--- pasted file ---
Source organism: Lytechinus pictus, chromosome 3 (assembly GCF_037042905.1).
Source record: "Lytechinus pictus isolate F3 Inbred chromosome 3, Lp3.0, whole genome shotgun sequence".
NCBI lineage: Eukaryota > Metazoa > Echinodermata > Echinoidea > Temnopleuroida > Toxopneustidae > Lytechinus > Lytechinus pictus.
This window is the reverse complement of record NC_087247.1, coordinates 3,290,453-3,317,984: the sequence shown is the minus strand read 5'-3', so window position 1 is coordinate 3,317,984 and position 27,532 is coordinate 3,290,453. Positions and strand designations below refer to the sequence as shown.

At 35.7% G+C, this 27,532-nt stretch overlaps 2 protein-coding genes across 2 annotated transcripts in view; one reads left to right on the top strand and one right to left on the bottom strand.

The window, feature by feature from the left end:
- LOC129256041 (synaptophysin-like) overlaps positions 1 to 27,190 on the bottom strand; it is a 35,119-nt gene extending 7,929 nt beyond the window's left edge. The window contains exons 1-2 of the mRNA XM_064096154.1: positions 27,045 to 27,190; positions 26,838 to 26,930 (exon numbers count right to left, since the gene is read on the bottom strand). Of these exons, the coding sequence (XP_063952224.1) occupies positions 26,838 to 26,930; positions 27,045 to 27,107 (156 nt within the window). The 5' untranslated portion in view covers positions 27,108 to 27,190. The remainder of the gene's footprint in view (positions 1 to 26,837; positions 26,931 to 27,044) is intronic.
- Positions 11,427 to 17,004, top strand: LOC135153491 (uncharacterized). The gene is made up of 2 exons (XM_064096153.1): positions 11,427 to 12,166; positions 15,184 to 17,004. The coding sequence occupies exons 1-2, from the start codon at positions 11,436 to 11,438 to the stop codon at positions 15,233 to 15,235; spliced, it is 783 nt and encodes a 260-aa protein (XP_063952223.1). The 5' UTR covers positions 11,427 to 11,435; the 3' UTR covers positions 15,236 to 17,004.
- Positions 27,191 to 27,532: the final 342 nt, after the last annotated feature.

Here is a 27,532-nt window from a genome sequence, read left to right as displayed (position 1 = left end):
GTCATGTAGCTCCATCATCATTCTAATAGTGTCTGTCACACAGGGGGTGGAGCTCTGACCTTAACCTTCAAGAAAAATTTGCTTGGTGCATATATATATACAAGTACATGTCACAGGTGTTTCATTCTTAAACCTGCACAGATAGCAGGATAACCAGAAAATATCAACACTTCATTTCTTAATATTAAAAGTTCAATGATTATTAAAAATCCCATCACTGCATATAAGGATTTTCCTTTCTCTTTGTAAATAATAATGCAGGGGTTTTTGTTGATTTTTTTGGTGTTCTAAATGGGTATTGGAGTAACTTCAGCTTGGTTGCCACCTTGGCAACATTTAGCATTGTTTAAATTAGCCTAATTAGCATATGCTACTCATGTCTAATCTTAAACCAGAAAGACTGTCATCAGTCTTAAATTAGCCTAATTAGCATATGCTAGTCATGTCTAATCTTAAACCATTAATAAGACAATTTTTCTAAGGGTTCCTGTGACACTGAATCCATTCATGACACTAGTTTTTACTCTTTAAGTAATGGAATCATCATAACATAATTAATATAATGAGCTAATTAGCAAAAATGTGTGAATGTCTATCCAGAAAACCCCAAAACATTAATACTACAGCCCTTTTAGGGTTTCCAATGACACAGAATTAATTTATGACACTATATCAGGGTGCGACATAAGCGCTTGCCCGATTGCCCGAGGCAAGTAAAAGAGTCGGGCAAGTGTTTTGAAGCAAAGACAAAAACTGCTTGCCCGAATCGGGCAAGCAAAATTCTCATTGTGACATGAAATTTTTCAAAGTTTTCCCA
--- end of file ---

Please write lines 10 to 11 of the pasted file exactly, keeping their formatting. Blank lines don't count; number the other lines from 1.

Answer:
Here is a 27,532-nt window from a genome sequence, read left to right as displayed (position 1 = left end):
GTCATGTAGCTCCATCATCATTCTAATAGTGTCTGTCACACAGGGGGTGGAGCTCTGACCTTAACCTTCAAGAAAAATTTGCTTGGTGCATATATATATACAAGTACATGTCACAGGTGTTTCATTCTTAAACCTGCACAGATAGCAGGATAACCAGAAAATATCAACACTTCATTTCTTAATATTAAAAGTTCAATGATTATTAAAAATCCCATCACTGCATATAAGGATTTTCCTTTCTCTTTGTAAATAATAATGCAGGGGTTTTTGTTGATTTTTTTGGTGTTCTAAATGGGTATTGGAGTAACTTCAGCTTGGTTGCCACCTTGGCAACATTTAGCATTGTTTAAATTAGCCTAATTAGCATATGCTACTCATGTCTAATCTTAAACCAGAAAGACTGTCATCAGTCTTAAATTAGCCTAATTAGCATATGCTAGTCATGTCTAATCTTAAACCATTAATAAGACAATTTTTCTAAGGGTTCCTGTGACACTGAATCCATTCATGACACTAGTTTTTACTCTTTAAGTAATGGAATCATCATAACATAATTAATATAATGAGCTAATTAGCAAAAATGTGTGAATGTCTATCCAGAAAACCCCAAAACATTAATACTACAGCCCTTTTAGGGTTTCCAATGACACAGAATTAATTTATGACACTATATCAGGGTGCGACATAAGCGCTTGCCCGATTGCCCGAGGCAAGTAAAAGAGTCGGGCAAGTGTTTTGAAGCAAAGACAAAAACTGCTTGCCCGAATCGGGCAAGCAAAATTCTCATTGTGACATGAAATTTTTCAAAGTTTTCCCA